|Illustration by Carson Ellis|
Although the incident took place back in the fall of 2001, Nelson remembers the details vividly. She arrived for work at the Florence store planning to take her usual eight-hour shift at the check-stand. After a couple hours of work, she was summoned to the store director's office. There, she was met by Dave Curtis, an internal security employee who worked out of Safeway's regional office in Clackamas, and who, she says, told her she'd been caught stealing money from the till.
"He was inches from my face and yelling like a drill sergeant," Nelson says. "He would get up in a rage suddenly and scream at me, then sit back down. It was very frightening."
Nelson claims she was held against her will and interrogated for two and a half hours as Curtis tried to coerce her into signing a confession of theft. Finally, she gave in. "I just felt defeated and scared," Nelson explains. "They said they would throw me in jail if I didn't sign it and I wouldn't be able to call anybody, so nobody would know where I was."
Despite Curtis' promise that the matter would be handled internally if she confessed, his partner, Tom Jones, called the Florence Police and had the hysterical Nelson searched and escorted out of the store in handcuffs. Once the police learned that Nelson had been intimidated into signing, they released her. Safeway tried to press charges, but the district attorney threw out the case, citing a lack of evidence.
She says she was fired the next day.
Nelson later found out her experience wasn't unique. Three other former Safeway employees from towns across Oregon--all of them women--soon reported similar encounters with Curtis. In February, the four filed suit in Multnomah County Circuit Court against the California-based grocery chain, seeking $200,000 each in damages. The case hasn't moved past the complaint phase so far.
According to the complaint, when Curtis interrogated one of the plaintiffs, she was eight months pregnant and suffering from post-traumatic stress disorder after having been robbed at gunpoint. Another wasn't set free even when she began having a panic attack and begged to be let out of the room. One woman, Aprill Campbell of Springfield, reported that Curtis had threatened her with physical harm if she didn't confess.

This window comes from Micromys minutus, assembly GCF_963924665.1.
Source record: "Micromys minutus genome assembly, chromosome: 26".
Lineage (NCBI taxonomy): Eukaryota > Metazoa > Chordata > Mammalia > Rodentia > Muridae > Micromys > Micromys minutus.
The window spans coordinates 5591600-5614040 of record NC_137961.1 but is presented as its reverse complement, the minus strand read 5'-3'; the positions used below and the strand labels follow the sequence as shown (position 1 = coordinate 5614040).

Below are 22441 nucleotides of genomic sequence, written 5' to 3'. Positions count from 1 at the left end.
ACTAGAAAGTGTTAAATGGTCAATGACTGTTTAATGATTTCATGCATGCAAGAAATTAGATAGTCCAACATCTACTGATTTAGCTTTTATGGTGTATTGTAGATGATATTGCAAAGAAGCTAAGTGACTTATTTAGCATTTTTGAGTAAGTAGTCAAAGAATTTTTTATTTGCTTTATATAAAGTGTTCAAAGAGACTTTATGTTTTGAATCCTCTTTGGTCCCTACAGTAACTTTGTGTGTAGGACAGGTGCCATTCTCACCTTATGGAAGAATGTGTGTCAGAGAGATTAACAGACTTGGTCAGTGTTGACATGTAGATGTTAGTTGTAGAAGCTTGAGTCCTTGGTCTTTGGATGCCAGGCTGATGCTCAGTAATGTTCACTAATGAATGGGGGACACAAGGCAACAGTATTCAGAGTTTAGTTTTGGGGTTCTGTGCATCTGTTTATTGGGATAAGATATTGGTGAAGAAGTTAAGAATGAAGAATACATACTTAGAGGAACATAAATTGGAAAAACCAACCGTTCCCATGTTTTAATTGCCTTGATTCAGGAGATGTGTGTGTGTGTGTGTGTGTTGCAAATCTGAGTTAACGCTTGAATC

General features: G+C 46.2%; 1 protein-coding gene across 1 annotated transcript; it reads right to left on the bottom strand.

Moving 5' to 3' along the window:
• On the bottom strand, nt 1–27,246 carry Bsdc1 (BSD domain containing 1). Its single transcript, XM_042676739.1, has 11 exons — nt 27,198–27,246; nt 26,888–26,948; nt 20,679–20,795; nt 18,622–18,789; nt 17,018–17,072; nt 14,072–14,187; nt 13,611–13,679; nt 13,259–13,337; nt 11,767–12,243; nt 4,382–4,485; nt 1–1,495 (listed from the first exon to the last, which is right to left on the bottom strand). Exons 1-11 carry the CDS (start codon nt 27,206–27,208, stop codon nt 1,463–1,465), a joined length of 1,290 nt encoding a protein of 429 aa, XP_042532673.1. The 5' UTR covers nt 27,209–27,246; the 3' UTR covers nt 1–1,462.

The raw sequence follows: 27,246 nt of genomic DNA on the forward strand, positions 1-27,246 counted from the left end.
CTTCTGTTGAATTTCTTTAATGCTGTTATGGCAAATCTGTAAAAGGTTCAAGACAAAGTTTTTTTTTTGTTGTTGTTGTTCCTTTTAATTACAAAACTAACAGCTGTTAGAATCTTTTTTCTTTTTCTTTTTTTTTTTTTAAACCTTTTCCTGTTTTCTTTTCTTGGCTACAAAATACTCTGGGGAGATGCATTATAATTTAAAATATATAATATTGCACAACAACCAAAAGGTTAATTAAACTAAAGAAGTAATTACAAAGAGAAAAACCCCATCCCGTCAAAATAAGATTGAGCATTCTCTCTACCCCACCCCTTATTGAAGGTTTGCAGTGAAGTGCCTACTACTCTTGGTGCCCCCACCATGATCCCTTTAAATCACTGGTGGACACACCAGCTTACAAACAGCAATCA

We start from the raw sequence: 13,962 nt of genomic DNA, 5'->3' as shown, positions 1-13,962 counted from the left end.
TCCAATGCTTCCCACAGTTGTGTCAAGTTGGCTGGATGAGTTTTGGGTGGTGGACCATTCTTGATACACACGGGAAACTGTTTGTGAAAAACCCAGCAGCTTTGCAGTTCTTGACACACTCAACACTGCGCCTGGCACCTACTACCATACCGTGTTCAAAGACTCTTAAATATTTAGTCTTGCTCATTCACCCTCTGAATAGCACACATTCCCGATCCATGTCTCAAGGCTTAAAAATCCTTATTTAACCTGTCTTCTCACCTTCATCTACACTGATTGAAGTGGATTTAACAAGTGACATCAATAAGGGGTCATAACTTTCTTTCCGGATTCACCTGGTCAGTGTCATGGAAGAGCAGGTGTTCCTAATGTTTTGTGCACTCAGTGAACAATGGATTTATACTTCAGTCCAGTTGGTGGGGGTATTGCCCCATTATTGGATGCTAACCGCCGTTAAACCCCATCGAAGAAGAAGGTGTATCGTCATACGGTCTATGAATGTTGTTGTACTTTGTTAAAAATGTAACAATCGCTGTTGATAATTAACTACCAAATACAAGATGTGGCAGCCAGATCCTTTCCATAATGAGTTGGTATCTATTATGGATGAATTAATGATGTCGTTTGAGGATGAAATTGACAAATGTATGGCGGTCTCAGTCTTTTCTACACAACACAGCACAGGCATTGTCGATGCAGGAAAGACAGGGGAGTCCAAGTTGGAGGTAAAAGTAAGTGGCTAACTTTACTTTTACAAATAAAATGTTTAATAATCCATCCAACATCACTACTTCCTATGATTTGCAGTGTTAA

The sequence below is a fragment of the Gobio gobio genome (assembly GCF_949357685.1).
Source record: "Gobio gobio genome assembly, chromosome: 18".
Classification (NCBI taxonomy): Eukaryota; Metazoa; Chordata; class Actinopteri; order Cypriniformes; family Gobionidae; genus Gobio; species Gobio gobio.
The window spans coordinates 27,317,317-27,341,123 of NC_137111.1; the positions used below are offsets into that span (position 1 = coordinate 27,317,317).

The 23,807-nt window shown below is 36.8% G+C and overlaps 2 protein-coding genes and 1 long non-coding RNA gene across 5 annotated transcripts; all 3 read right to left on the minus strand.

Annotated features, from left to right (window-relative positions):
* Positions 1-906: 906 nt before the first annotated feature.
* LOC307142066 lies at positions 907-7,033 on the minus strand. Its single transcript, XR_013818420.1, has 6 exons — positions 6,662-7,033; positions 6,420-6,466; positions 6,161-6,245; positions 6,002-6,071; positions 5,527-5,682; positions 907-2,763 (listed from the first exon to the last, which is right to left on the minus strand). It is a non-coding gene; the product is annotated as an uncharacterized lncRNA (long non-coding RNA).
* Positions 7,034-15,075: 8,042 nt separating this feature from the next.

"He leaned across the desk and told me that he was going to take me out and kick my ass if I didn't sign the confession, and he might just do it even if I did," Campbell says. "I wasn't going to find out if he was capable of doing that."
She says Curtis also told her that unless she admitted to the theft, her disabled child would get off the bus from school with no one to pick her up. "He told me right off the bat, 'If you ask to see the proof, we're going right to jail from here,'" Campbell recalls. "He said that if I went to jail, I wouldn't be able to take care of my child."
Like the others, Campbell maintains that she never stole from Safeway and was never offered any proof that she had.
Because of their encounters with Curtis, the women say they have experienced a wide range of emotional stress, from bouts of uncontrollable crying to sleeplessness. They also say they've had trouble finding employment after being forced to confess to theft.
"These security people need to justify their existence by showing that they've caught people, whether they've done something or not," says Gene Mechanic, a Portland lawyer who is representing the four women. "If they get some people to confess, they've done their job."
So far, Safeway's only official response to the allegations has been an attempt to have the case moved from state to federal court. Bridget Flanagan, the store's Clackamas office spokeswoman, declined to comment, but WW has learned that Curtis is no longer a Safeway employee.
Since filing the case, Mechanic claims that more than a dozen others have approached him from throughout the Northwest about Safeway's internal security tactics, many of them recounting very similar experiences. Last week, Mechanic submitted an amended complaint that inserted two more plaintiffs into the suit. Although both are from Oregon, Mechanic says the problem is "definitely not unique to this region."